Ethics can be a headache, I get it, but as a therapist, I’m fed up of hearing others are ‘incentivising’ reviews. I’m sure it will be made illegal in the future.
But why is it frustrating me so much? Why am I saying I don’t want you to review me?
Well, I believe It’s unethical to ask a person to review your business when you’re GIVING THEM a discount or payment as they a) may feel under pressure or perhaps even more importantly b) be subject to bias from being ‘technically’ in your debt. This makes your reviews ropey at best.
Other businesses (and therefore people) can see this as clear as day.
Incentivised reviews (those with gifts or discounted rates off services or goods) are leading the online consumer down a dangerous rabbit hole, that may well be unvetted, untested, lousy or just plain bog standard not-suitable-for-you services or goods after all.
Therapists have to take this a step further however, as my peers will know, as we are bound by certain rules and expectations, such as we should not encourage our clients to put their name forwards as this may also break confidentiality if they are not ready for it to be known that they have accessed some kind of therapy. We look like billy nobody online, meanwhile many of us are seeing 20-30 clients a week, full time, every day, 100’s a year, getting the precise results in real-time that clients are searching painfully through these ‘reviews’ trying to find online.
There may on rare occasions be a client who is So unbelievably bowled over by what you have done with them (always a wonderful feeling for both involved) that they not only tell everyone they know how amazing you are, but they may go ahead and review you as they’re really happy, but equally sometimes some of the best therapy we can achieve, actually occasionally involves confronting our clients for their highest awareness, forcing a process of strong feelings that come up to the surface that are provoked by the therapist and even anger and defensiveness can explode into the session.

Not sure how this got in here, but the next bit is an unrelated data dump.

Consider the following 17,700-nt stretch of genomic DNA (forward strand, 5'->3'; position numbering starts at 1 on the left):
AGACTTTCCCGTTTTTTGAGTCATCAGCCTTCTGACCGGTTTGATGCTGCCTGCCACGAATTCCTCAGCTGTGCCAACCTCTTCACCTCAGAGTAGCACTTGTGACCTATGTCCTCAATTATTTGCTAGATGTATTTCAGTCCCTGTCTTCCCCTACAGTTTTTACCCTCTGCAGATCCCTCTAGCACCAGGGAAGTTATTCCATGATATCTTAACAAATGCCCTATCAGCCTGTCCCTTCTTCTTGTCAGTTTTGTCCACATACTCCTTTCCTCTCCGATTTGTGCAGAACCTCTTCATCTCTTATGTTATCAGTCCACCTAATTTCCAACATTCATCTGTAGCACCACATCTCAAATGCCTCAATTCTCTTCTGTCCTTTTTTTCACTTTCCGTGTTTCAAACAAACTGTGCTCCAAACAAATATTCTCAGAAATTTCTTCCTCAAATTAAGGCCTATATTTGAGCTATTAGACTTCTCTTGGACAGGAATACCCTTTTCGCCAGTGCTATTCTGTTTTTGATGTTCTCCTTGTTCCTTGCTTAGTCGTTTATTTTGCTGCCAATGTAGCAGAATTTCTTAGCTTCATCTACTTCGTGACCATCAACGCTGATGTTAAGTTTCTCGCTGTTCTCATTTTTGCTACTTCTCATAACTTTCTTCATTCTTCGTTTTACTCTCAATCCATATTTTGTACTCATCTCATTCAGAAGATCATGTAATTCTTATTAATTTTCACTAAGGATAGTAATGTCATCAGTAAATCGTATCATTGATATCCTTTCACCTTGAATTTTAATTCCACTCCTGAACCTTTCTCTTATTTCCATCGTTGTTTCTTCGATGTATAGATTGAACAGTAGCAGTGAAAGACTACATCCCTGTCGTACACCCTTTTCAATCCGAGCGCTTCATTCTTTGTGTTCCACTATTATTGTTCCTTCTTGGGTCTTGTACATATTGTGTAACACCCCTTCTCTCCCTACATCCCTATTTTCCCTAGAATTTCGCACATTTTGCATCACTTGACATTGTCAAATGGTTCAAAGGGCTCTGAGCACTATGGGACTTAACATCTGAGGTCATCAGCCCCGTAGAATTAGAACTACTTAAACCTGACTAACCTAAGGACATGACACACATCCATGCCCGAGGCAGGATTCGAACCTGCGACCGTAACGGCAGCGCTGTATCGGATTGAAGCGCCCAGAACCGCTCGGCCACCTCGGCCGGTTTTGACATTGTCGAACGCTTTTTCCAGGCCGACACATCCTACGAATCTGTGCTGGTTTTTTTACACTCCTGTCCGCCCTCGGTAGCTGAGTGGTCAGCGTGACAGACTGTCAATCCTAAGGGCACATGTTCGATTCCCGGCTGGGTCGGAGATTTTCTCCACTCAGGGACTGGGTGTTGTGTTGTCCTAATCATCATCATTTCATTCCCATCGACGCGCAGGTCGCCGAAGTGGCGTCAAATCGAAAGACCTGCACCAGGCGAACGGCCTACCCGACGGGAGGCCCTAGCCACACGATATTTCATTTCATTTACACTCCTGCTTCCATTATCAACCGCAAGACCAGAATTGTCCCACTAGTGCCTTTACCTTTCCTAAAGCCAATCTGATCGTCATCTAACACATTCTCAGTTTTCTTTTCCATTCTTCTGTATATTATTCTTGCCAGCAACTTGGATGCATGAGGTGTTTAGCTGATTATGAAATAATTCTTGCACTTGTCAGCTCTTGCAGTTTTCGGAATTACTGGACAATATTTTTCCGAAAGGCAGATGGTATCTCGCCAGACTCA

All of the above can be the gateway to a real breakthrough for that individual, it’s so unique, as we are all so unique. It will build true confidence, assertiveness and acceptance that the therapist and client are together helping them to find their voice and understand more of what they’ve perhaps been keeping inside, perhaps squashed under the ‘everything is ok, I’m fine’ banner.
Sometimes that leads clients to end the therapy – it can be upsetting or distressing to suddenly ‘feel’ everything as it is, the goal sometimes in an interesting way being reached – however it’s important for both the client and therapist to talk about and understand what has taken place and most importantly… why. Both parties should learn and reflect on this further to continue to make progress separately after this point, if not together, bringing it into cohesion and comfort for the client.
Reviews are kinda difficult therefore for therapists as sometimes, if we do our job properly, we will provoke and ‘ruffle’ up our clients. Of course, this is all a part of caring about them and wanting to be a mirror for what they may be processing that they cannot let out or hear from anywhere else. It would make for some interesting reviews however, and the truth is, ethically speaking, it is an ongoing relationship and like any relationship, will go through it’s honeymoon period, through the conflict and hopefully out the other side to long term happiness. But that’s not always how it goes as we are only human and are all fascinatingly different and have different reactions, memories and beliefs even from similar backgrounds.
I will continue to only have a few reviews and hope people can do a lot of research on who people rate by word of mouth.
It worries me awfully that those out there with 15-500 reviews look better and more productive, but I question as a practitioner, what their true goal is? The client accessing a busy therapist, who is working with clients and believes in their total right to privacy and tailors it entirely to them or a friendly (albeit manipulative?), nodding yes head, that skips the difficult stuff and leads a few sessions nicely into a good review? I guess, ethically speaking, the jury is still out.
What do you think? I’d be interested to hear your thoughts. Let me know!